Violà la dissertation...I am taking a break before diving back into editing. Between moving apartments and condensing this document, I find myself spending a significant amount of time considering more generally what to let go of and what to keep.
I wonder what words, books, clothing items and people will be there for the next chapter of my life and which will land at Goodwill, ebay, or the place to which the "delete" button sends things.
Fame can also disappear. Now you're famous, now you're not. This is true for popularity as well. I had no one to eat lunch with in the 2nd grade--it was terrible. I used to walk around the playground trying to fill up the time. My junior year of high school, however, I had too many friends to have lunch with them all. One summer at camp I had no friends and a few years later I was Queen. Rags to riches...
Companionship has waxed and waned since. It's fleeting and precious. Appearance of course our bodies will change, our faces will age -- gravity and sun always win against exercise and face cream.
Specific Relationships if you have been alive more than 5 minutes, you know that people can die, friends can "unfriend you" and lovers can unapologetically walk out the door. Others may simply move away or your interests and values simply pull you apart over time.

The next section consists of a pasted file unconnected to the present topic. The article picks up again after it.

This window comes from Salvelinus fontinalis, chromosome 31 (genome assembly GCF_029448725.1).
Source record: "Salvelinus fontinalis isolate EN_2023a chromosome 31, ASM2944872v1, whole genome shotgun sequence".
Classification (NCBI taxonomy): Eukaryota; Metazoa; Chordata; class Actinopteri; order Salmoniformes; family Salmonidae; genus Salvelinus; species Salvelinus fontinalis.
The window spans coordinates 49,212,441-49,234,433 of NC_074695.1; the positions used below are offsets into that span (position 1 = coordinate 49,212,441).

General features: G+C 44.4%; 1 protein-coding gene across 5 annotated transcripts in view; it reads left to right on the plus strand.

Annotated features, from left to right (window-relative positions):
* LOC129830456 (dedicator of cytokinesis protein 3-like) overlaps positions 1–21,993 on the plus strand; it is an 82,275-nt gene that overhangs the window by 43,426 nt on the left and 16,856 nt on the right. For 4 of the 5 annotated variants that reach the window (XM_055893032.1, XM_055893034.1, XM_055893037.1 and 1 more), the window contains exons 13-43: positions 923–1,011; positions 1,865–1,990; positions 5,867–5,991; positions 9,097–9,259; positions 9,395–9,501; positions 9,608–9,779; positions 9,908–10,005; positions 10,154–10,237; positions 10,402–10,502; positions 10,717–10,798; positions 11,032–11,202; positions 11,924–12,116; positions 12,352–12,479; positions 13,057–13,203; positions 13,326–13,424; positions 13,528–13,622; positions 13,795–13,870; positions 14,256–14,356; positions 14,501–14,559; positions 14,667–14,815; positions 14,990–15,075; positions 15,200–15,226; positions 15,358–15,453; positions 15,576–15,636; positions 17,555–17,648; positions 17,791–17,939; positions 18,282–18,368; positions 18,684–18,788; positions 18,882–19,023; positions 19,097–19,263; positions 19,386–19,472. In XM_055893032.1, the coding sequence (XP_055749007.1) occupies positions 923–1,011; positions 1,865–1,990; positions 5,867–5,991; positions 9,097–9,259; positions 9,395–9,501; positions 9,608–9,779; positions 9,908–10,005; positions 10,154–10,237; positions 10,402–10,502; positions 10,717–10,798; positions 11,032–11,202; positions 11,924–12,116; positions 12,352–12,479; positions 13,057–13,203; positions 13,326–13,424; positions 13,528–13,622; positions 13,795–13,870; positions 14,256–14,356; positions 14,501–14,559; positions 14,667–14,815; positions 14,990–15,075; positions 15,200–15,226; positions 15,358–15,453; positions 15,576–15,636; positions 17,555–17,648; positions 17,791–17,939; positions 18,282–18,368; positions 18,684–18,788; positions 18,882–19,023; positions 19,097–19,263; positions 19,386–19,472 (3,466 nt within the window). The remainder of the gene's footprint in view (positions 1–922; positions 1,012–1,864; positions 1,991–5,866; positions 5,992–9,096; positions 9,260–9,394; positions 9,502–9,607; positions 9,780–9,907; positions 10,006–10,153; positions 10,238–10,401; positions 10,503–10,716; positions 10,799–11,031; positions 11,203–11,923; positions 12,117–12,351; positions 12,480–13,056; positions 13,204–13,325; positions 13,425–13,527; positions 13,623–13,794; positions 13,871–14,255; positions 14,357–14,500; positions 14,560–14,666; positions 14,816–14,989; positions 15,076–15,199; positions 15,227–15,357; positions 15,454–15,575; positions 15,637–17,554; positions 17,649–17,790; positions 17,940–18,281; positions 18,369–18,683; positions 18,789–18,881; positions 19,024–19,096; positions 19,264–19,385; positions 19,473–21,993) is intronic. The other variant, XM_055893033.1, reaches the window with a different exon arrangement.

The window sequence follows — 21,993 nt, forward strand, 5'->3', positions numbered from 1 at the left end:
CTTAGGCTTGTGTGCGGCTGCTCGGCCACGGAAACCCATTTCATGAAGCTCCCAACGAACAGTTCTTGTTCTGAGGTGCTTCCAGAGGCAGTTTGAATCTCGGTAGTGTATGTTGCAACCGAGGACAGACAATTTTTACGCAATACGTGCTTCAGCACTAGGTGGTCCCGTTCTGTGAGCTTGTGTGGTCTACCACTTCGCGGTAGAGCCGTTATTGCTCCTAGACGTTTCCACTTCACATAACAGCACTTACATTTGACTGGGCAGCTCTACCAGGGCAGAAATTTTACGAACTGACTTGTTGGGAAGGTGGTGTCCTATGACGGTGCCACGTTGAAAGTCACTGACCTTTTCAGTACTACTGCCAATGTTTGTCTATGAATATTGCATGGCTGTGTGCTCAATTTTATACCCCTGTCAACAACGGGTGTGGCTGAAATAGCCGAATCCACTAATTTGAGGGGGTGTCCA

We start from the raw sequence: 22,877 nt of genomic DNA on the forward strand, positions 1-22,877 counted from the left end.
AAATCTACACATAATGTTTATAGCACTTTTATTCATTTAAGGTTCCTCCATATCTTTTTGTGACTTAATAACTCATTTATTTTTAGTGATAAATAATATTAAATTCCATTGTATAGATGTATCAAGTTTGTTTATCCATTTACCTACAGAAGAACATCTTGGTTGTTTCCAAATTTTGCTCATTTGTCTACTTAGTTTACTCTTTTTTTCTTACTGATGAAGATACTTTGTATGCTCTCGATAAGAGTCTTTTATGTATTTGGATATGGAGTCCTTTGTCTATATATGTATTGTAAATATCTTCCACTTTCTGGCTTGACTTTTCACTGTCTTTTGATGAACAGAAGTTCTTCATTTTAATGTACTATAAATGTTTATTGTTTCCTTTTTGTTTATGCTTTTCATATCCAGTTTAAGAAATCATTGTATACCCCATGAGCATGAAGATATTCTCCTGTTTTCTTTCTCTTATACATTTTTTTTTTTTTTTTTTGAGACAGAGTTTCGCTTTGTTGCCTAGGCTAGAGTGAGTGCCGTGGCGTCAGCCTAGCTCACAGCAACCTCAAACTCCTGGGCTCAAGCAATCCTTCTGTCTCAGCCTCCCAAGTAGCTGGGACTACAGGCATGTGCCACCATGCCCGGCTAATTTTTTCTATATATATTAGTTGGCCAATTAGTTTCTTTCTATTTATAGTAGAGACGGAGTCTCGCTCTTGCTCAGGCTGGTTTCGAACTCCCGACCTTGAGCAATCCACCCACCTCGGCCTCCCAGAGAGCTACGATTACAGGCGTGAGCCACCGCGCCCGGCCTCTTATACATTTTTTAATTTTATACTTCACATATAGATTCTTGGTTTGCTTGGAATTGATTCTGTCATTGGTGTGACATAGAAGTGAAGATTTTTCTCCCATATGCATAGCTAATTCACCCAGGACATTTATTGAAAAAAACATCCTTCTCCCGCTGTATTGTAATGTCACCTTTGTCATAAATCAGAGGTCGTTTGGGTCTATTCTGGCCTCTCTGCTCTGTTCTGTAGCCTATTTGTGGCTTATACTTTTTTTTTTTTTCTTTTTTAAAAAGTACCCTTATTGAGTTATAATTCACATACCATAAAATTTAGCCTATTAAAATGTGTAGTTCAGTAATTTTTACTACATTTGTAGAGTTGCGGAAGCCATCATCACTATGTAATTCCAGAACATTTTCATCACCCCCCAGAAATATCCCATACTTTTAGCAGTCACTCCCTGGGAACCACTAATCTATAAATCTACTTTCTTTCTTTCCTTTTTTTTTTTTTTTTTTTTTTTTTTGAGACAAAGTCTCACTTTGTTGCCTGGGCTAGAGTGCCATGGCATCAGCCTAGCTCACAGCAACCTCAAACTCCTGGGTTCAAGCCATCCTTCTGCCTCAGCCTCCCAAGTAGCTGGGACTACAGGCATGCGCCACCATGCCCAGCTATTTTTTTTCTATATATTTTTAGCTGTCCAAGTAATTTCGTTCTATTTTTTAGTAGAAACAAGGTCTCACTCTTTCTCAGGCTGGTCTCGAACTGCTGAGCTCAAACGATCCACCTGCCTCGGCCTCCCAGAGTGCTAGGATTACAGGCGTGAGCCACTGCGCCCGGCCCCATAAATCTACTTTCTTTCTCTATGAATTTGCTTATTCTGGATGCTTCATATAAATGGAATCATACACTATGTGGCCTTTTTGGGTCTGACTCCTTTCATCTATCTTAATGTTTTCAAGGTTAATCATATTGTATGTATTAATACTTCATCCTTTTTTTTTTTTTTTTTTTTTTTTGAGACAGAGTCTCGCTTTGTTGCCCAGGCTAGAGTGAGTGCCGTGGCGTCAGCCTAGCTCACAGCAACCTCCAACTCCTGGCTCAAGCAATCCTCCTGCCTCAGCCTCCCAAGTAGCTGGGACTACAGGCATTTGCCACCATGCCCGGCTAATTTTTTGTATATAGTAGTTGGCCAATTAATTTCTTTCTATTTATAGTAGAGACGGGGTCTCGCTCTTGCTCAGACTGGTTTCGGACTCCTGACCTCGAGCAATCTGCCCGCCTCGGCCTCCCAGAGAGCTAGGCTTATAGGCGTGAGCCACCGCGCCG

So What Stays?
Ok, sorry for that rather dour and quite buddhist reminder that all this shall pass. On the upside, here's what tends to stay.
Education: I realized that once I receive my PhD no one can take it away. My degree in conflict resolution stays with me even if I spent my whole life creating, versus resolving conflicts. Education, more generally, stays with us. My book collection may take on different forms over time, but the knowledge gained from reading those books stays.
Ability to love: I realized I cannot hold on to specific people anymore than I can hold back a moving train. What I can keep and develop is my compassion, generosity, kindness, and patience.
I remember vividly the moment I realized that if I can be loving I can always have love in my life. This thought comforted after a breakup. I wasn't going to put love solely in someone else's hands.
Skills: Sports, arts, languages...these all stay. Swimming, rollerblading, French and swing dancing all come with me even if I lose my blades, swim bag and dance shoes. This is reassuring. Oh incidentally, people say you lose languages. I just went back to France after not speaking much this year and had friends tell my I am as fluent or more than when I lived there. So, we can discard that myth. Sometimes you can get better with a break.
What to focus on?
So it's good to know what matters. But does this insight help me condense this 600-page document or decide what dresses to give away?
No, but it creates a peaceful context while I am going through the process.
Moving my home and shifting my work isn't that unsettling when I remember that it's just the visible things.
The trick seems to be to give up holding on to the ephemeral and focus on developing new skills or personal attributes.
For starters, I'd like to learn how to do this......
Sarah Federman, PhD
Enjoy these short blogs and videos designed to bring you a little cheer.
My other blog Language of Conflict addresses the importance of word choice and narration in conflict.
Finish and Flourish supports writers struggling to complete projects.